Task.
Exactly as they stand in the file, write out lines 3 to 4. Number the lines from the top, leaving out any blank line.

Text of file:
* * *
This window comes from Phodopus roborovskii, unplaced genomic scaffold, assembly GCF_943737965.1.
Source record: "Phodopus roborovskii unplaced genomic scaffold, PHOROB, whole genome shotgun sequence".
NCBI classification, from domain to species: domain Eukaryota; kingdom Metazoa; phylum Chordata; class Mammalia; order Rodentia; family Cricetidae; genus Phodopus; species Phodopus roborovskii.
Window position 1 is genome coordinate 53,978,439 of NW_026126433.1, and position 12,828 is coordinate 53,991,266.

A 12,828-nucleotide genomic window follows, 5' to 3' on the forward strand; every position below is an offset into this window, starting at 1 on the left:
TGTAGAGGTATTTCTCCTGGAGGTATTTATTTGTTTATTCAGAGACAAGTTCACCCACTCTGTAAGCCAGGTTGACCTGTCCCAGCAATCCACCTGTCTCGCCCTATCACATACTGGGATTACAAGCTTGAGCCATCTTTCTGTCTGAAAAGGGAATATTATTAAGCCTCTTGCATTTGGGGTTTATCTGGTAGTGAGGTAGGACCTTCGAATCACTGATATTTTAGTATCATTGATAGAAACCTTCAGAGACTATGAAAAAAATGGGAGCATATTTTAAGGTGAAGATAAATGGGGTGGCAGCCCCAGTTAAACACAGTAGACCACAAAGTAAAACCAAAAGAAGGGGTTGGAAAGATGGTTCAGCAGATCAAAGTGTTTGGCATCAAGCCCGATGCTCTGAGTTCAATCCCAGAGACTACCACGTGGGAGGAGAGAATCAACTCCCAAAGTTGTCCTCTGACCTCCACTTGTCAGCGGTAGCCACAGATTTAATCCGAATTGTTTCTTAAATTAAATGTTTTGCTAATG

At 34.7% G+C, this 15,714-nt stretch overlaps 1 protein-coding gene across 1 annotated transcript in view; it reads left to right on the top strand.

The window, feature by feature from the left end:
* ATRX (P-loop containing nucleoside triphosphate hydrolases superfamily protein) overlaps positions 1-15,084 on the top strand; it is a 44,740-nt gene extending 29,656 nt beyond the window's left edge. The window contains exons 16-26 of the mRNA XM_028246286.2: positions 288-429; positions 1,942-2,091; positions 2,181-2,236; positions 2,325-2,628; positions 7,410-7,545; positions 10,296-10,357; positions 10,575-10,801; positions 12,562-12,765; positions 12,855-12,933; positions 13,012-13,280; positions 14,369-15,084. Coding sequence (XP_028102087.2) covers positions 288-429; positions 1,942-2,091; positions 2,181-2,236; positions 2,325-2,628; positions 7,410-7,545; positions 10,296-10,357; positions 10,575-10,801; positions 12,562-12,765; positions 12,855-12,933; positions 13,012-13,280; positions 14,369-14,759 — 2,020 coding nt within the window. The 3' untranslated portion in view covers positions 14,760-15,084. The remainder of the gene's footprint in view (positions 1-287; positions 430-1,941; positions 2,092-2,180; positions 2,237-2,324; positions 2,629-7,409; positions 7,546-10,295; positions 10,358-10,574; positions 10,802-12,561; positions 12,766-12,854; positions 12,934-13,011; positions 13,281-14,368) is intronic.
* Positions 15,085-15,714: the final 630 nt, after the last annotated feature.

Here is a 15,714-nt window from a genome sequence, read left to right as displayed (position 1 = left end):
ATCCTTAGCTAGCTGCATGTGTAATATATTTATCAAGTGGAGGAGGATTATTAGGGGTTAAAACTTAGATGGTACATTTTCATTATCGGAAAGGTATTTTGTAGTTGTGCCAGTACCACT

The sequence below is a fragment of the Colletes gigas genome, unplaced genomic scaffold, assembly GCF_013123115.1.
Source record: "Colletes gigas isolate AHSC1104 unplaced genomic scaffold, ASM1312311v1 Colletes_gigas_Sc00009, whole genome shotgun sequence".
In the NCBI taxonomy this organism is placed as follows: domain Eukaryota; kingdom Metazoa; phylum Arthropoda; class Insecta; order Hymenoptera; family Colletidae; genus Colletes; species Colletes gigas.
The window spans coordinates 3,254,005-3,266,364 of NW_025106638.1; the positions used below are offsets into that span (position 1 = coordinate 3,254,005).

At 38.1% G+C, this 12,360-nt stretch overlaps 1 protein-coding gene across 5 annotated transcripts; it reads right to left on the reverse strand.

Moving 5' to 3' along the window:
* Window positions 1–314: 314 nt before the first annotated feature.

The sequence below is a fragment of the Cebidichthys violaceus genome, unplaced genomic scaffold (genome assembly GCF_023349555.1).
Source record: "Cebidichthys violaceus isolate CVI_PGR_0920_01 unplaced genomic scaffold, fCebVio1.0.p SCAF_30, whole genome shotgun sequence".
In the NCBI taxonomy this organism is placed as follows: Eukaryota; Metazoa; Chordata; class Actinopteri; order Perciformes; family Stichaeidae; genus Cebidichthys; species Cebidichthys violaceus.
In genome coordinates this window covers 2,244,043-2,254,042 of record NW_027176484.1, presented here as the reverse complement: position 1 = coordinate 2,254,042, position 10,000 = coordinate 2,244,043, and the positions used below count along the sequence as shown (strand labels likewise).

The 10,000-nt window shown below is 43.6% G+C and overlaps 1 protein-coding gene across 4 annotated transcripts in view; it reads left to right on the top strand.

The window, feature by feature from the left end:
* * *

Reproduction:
NCBI classification, from domain to species: domain Eukaryota; kingdom Metazoa; phylum Chordata; class Mammalia; order Rodentia; family Cricetidae; genus Phodopus; species Phodopus roborovskii.
Window position 1 is genome coordinate 53,978,439 of NW_026126433.1, and position 12,828 is coordinate 53,991,266.